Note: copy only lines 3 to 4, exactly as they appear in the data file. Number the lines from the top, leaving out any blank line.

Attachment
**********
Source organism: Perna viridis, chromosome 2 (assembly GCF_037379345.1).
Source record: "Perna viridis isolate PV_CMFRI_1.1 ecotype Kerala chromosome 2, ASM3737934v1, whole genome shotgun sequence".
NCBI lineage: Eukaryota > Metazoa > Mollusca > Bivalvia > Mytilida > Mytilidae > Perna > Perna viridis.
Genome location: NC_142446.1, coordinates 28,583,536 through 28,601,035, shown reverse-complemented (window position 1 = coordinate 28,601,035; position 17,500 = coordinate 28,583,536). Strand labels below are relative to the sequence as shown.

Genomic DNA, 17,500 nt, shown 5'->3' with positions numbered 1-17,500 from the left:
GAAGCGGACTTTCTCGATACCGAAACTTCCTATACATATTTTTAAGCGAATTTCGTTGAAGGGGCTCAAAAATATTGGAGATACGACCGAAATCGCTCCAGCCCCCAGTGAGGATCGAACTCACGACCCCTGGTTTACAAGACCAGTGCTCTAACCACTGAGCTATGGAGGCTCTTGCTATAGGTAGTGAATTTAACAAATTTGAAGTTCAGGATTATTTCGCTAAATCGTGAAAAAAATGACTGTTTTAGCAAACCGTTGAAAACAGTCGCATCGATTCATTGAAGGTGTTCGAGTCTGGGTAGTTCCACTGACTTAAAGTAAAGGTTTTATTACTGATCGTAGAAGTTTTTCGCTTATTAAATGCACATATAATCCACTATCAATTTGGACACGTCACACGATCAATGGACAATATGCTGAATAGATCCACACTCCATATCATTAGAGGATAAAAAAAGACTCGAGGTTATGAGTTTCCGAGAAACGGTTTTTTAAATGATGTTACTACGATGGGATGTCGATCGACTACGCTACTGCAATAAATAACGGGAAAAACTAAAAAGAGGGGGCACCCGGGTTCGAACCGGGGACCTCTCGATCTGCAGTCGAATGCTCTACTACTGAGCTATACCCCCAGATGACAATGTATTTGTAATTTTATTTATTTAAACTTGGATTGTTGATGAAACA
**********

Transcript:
NCBI lineage: Eukaryota > Metazoa > Mollusca > Bivalvia > Mytilida > Mytilidae > Perna > Perna viridis.
Genome location: NC_142446.1, coordinates 28,583,536 through 28,601,035, shown reverse-complemented (window position 1 = coordinate 28,601,035; position 17,500 = coordinate 28,583,536). Strand labels below are relative to the sequence as shown.